Get Your Emails Read & Acted On—Gmail +

Gmail Inbox Tabs

Beware the deadly Promotions Tab, the latest “improvement” for Gmail users! That’s what communicators like us have have been sweating about in the past few weeks.

In case you haven’t heard, Google is now automatically filtering Gmail users’ email messages to pre-defined content tabs. They’re sending emails from friends and family to the Primary Inbox (where we’re used to looking all the time), and sending most e-newsletters and other emails from organizations (including the Getting Attention blog and e-news) to the new (secondary by default) Promotions tab.

If you’re a Gmail user, you won’t see Getting Attention and other content you rely on in the location it’s always been in (Inbox). And, if you’re not aware of this change, you may not see it at all. But far worse, members of your organization’s email list who use Gmail addresses are no longer seeing your emails in their Primary inboxes.  

Take a deep breath! Most of us have been setting up filters for years now to sort the mass of emails we receive on a daily basis.

This change is going to impact your organization’s ability to interact with your supporters and partners. Email vendor MailChimp reported that open rates were down right after the change. But take these four actions right now to make sure users who want to read your content will find and read it:

1) Size the challenge for your organization: Take a look at your current email list to see how many members have Gmail addresses. Then extract that segment and analyze it. If your Gmail users are a significant percentage of your most active supporters—the ones who open, click and act most regularly—the impact of the change is serious, and you’ll want to respond quickly and strategically.

2) Walk your Gmail addressees through the change (if they see your emails!) to ensure they know how to find and manage your emails in the new Gmail. Provide easy how-tos to:

  • Turn off tabs to leave Gmail the way it was before the changes happened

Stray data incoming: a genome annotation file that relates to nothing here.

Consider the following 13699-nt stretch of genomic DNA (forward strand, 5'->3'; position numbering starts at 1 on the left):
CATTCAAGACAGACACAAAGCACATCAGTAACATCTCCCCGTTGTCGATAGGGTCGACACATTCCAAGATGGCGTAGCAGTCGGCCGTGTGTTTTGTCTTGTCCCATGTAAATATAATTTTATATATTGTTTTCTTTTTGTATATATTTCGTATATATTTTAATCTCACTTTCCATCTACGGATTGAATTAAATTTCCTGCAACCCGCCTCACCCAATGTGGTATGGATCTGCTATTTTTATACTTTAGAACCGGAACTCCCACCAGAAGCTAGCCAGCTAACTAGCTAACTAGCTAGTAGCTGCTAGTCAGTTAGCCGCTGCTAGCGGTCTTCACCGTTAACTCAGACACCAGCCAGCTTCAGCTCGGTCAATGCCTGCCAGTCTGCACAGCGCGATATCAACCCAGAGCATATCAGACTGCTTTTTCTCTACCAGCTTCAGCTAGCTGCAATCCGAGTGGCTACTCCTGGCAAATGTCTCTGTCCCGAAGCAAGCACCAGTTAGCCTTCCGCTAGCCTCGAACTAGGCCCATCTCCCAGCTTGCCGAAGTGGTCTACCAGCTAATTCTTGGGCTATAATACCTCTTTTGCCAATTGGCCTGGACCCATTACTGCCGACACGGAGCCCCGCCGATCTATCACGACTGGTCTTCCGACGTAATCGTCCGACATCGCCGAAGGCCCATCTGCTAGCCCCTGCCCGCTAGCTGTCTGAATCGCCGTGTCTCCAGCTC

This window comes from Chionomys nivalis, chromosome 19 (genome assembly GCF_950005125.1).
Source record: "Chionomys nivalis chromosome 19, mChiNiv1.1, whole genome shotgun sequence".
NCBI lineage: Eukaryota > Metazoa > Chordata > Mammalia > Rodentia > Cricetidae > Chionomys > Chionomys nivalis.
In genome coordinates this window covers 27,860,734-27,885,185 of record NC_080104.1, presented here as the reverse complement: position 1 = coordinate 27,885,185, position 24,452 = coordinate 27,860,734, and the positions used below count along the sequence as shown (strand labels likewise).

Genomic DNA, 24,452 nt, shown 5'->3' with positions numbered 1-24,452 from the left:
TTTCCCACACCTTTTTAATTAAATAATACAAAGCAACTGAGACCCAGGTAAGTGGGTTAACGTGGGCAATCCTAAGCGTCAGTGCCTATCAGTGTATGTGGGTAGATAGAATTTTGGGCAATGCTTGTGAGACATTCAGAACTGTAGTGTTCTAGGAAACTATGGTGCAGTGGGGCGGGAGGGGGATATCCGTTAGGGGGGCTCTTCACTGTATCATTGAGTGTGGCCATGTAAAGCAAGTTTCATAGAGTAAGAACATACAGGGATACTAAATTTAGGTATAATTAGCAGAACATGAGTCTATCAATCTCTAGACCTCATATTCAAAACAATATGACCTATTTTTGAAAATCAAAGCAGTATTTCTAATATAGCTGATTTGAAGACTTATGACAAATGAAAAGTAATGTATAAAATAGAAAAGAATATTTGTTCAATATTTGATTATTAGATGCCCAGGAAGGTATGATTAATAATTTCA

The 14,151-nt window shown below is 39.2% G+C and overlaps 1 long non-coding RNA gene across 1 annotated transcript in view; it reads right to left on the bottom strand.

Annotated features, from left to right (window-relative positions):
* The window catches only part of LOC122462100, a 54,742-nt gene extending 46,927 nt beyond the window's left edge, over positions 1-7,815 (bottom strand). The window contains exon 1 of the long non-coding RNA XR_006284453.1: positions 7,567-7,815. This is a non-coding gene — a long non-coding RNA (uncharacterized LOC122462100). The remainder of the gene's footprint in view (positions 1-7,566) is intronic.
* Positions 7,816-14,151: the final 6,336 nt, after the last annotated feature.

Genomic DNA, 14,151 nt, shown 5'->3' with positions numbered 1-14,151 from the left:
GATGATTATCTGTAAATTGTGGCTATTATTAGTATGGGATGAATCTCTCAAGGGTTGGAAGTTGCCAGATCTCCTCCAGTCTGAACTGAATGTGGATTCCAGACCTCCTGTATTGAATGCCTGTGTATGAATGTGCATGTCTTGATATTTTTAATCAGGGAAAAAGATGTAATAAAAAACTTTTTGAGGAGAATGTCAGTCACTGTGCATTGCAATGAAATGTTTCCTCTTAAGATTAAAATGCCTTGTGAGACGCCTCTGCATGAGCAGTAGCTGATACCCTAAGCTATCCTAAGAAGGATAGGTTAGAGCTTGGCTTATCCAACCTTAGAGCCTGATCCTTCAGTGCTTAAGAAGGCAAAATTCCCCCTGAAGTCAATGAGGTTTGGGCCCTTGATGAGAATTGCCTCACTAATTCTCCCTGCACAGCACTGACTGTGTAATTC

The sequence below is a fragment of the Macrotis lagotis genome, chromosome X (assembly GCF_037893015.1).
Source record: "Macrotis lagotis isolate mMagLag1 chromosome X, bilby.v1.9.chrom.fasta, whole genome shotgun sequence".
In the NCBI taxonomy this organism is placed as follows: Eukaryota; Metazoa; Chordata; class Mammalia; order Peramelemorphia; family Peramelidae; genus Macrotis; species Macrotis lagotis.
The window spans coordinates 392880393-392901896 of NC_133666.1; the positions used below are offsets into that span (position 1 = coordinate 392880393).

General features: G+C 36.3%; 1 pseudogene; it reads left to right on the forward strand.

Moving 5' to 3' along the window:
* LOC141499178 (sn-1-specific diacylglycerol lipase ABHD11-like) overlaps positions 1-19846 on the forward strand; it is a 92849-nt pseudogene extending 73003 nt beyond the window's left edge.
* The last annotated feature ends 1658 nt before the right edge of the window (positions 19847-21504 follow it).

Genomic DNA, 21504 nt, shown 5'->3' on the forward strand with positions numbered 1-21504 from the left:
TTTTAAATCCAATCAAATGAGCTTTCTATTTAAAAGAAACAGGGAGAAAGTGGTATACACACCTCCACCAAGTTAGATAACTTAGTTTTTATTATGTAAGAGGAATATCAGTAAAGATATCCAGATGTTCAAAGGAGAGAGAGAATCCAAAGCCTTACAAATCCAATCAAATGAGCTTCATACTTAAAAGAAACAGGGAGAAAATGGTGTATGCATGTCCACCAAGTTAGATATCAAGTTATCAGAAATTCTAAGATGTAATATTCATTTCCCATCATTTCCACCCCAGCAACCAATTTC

• Move favorite email content (like yours, I hope) to the Primary Tab
  • Use the Promotions tab (or create a custom tab) for the top email content they receive. Some users claim to be paying more attention to marketing emails now that they are not mixed in with family and friends emails.

3) Work harder than ever to provide timely, relevant content to your community. That’s a long-time must but this latest Gmail change—making it easier than ever for users to never see your content—ups the ante.

Be in close touch with your people via email, Facebook and whatever it takes to keep on top of what they want. Overlap that with your nonprofit’s priorities to find the sweet spot of relevance—daily!

This can be a real game-changer for your nonprofit, since most email content providers don’t do this right. That makes it even more advantageous for your nonprofit to do so.

4) Measure like you’ve never measured before. It’s the only way to test relevance and fine-tune the next time round.
_______________

BTW, I don’t think this change signals the end of email any more than those that came before it. What it does signal is that email, like other channels from the US Postal Service to Facebook, is now in a state of continual evolution, as are the wants and preferences of our audiences.

For you as for me, keeping on top of the major changes among them, and evolving our communications approaches accordingly, is only way to strengthen relationships and motivate supporters and partners to take action. If you resist, you’ll fail to connect. Please join me in going forward.

P.S. Get this free Right-Things, Right-Now Marketing Plan Template to shape and execute the most relevant marketing possible. Includes guide to measurement, assessment and revision.

Nancy Schwartz on August 7, 2013 in Email and E-Newsletters | 1 comment
Tags:, , , , ,

  • Bryan Vadas

    Thanks for these tips – very useful. As the co-founder of iPledg, we help people raising funds through our crowd funding platform and this will help them get their emails out there and noticed. Thanks for the sage advice

<< Back to Main